ButterClock, Madame Claude

by James Glazebrook

ButterClock at Madame Claude flyer

Madame Claude, with its Black Lodge aesthetic and furniture nailed to the ceiling, was an inspired venue choice for a showcase from an up-and-coming witch house artist. Depending on who you listen to, witch/haunted/drag/wevs is set to either turn electronic music upside-down or expose itself as just another triumph of style over substance.

Pulling back the curtain to reveal a chilly basement full of smoke and white noise looping from an unmanned laptop, first impressions of Paris’ ButterClock did nothing to dispel the skepticism cloaking her genre. When Laura Clock did appear, weighed down with chunky goth chic in shades of silver and black, her first synth stabs underwhelmed; the spectre of the de rigueur downtuned MC dancing behind her, face covered by a skull-emblazoned scarf, moved the crowd to sniggers. So far, so emperor’s new clothes.

And then the drums kicked. As unholy bottom-end rolled across the crowd, heads began to nod and bodies started to sway. Hacks may have given witch house short shrift, because it co-opts the beats and bad attitude of urban music and places them in a context far from its macho origins – but the gay and the fey, the whites and the women, the goths the indie kids… well, we deserve sub-bass too. Icy melody and a warped pop sensibility shone through the strobe-cast shadows, and with tracks like a cover of Jennifer Paige’s Crush ButterClock slowly unveiled its true identity: the crunk Portishead.

Polite applause, house lights up, scarves off – with the set over, a little bit of magic was lost. But watching the performers pack away their kit underlined the fact that – hype aside – witch house is (or can be) real music created by real artists. The likes of Fever Ray have started to wrestle electronic sounds away from dull men stood behind banks of equipment; if genre gems like ButterClock are allowed to shimmer, perhaps dance music can finally accept the marriage of theatricality and musicianship that rock and pop have long embraced.

[EDIT: since posting, we’ve found out that the MC was actually o F F, a Berlin-based artist we’d assumed we’d missed. That’s how opaque this scene is! Hear more from him over at his Soundcloud]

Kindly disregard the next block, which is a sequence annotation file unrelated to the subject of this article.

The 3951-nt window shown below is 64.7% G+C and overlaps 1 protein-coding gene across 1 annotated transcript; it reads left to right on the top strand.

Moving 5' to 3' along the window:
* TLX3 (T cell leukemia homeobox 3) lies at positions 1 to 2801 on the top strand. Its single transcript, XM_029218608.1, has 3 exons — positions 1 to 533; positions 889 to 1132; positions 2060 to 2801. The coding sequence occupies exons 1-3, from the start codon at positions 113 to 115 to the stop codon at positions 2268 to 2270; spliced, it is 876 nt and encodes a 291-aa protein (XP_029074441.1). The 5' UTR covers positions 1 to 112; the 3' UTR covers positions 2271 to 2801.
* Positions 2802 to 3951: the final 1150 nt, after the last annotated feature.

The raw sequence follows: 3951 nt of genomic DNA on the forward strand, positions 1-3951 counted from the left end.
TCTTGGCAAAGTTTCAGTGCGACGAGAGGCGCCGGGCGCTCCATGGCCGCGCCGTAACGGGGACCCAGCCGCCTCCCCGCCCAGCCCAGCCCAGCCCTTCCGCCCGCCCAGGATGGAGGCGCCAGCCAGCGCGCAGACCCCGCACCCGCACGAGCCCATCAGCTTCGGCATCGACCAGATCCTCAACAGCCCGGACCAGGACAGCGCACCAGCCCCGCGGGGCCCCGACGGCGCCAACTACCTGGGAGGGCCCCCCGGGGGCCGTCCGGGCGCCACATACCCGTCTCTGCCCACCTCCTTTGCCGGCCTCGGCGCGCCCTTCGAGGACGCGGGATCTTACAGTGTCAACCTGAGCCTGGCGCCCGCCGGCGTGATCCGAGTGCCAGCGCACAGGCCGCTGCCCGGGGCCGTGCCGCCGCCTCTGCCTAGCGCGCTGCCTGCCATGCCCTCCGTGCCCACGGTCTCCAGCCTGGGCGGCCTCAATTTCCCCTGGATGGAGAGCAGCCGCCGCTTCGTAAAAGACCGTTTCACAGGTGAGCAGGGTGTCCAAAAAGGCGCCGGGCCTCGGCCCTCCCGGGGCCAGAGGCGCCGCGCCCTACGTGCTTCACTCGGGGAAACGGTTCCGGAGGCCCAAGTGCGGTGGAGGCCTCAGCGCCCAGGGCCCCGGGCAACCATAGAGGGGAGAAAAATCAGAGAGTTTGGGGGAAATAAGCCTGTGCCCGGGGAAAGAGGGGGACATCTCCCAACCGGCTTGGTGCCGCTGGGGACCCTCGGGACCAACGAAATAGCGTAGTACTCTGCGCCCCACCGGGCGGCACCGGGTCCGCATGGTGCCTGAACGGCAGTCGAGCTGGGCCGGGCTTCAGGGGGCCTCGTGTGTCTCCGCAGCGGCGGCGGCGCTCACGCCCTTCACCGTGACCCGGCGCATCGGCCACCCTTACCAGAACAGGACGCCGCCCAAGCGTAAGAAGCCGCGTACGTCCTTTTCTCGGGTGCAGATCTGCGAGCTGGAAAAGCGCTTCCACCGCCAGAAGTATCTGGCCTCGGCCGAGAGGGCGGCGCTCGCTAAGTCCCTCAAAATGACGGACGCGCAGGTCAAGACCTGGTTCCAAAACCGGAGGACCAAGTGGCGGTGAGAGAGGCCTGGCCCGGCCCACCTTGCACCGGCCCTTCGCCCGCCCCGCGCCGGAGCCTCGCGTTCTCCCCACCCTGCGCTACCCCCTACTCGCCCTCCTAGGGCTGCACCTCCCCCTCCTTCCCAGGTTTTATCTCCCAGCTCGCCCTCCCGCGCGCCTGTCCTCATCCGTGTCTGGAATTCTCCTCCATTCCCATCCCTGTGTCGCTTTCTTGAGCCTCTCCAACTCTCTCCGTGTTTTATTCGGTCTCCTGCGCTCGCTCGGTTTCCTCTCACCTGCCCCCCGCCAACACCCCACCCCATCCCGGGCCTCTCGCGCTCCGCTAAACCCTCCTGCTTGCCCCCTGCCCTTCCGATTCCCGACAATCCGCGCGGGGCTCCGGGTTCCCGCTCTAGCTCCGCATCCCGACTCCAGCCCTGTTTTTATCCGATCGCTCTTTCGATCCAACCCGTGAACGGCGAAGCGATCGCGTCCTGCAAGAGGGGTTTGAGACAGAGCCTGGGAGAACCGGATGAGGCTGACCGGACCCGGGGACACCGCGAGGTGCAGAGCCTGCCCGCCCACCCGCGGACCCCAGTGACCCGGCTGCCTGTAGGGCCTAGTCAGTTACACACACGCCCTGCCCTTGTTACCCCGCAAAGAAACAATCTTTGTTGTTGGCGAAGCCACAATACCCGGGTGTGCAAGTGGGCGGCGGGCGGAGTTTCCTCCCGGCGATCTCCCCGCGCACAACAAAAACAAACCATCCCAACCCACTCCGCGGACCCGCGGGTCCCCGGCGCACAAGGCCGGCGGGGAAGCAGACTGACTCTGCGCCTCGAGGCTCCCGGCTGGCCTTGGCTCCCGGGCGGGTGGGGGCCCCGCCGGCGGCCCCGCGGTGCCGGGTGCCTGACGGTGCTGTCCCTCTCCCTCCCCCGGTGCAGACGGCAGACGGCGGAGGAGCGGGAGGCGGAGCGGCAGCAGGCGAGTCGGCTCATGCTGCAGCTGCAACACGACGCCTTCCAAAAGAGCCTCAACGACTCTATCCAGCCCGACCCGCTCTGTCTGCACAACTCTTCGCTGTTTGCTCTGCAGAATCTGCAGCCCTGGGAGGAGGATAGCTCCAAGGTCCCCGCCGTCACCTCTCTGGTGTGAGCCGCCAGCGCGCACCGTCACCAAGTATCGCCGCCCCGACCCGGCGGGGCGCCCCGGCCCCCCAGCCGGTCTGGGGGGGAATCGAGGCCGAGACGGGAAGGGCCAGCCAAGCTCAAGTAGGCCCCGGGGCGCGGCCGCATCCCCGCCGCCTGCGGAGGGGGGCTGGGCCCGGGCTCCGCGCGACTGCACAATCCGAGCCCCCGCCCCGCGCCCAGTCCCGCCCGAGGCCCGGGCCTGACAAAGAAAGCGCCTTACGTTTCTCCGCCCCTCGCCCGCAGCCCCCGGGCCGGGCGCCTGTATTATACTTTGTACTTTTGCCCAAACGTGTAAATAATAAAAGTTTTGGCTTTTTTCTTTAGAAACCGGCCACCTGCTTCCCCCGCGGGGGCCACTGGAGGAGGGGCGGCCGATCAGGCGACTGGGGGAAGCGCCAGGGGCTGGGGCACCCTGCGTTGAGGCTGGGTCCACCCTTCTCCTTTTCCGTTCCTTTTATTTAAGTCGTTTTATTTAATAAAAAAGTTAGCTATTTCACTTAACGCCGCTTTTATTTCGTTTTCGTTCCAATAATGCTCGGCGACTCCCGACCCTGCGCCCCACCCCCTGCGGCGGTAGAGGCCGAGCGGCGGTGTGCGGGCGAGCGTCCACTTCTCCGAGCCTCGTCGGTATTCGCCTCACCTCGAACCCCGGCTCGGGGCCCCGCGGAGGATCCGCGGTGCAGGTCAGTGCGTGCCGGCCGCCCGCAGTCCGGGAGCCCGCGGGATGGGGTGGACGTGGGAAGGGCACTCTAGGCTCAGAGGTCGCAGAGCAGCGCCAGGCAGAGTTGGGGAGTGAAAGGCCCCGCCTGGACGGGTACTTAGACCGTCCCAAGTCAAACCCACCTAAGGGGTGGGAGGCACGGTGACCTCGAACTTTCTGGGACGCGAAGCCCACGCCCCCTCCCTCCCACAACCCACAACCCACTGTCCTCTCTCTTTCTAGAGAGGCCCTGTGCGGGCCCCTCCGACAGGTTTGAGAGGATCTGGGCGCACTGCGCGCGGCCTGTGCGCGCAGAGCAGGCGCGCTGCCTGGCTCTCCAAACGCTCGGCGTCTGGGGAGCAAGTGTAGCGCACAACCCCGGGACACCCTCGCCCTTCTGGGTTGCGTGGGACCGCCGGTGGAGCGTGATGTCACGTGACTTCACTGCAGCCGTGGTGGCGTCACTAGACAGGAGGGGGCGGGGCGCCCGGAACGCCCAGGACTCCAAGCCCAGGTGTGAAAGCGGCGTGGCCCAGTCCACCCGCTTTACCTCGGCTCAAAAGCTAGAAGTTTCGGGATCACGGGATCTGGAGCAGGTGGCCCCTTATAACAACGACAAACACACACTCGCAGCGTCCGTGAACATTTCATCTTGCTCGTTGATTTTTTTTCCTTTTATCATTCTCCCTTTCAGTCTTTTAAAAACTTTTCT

ButterClock at Madame Claude, 11 December 2010.

To hear more from ButterClock, visit her Soundcloud. If your finger’s so far from the pulse that you don’t even know what witch house is (pfff!), there is an excellent primer over at Soonnight. Check out the venue at MySpace – although berlin.unlike has prettier pictures. Speaking of pretty pictures…

Dear Dickheads

by James Glazebrook

Matthew Dear live

Matthew Dear was captivating last night – despite some serious distractions offstage.

Admittedly I’ve been a bit of a shut-in lately – a situation bound to worsen with the oncoming snow and Siberian (perhaps) winds – and I’ve never been the biggest fan of, well, people… but this was too much.

First, there were the dickheads. Or whatever they’re called here. Probably still “dickheads” as no doubt they’re either from <ahem> East London or Williamsburg. Whatever you call them, their Where’s Wally look of bobble hats over scruffy hair and ironic pattern jumpers is just BAD.

Dickheads I can handle. Living in London Fields, I was surrounded by them 24/7 and even dabbled in a bit of dickery myself (cf. jeggings / quiff).

It’s the willfully uncool people who really disturb. Particularly the 90s rave throwbacks that Berlin seems to attract, with their hoodies and dreads and baggy jeans. They looked like extras from the clubbing scene in Spaced, only there was nothing funny about it.

I suppose I should rejoice at the sight of a Gallagher-esque monkey man skinning up under a No Smoking sign, but the cynic in me believes that there’s such a thing as too much freedom, even here in the former Soviet Union.

I hope I learn to lose the cynicism. After all, one of the reasons we moved here is the culture (and economy) that encourages, fosters and allows creativity – and so we should embrace everything that comes along with it: unfettered freedom, genuine anarchism, honest revolutionary impulses, even reckless dressing.

But the guy with the hippie/punk haircut, wearing a jazzy afghan and tartan trousers is not helping…

This is a kind-of-review of Matthew Dear’s performance at Berghain/Kantine on 1st December 2010. For another cock-eyed (literally) look at the gig, see my Tumblr Gay For…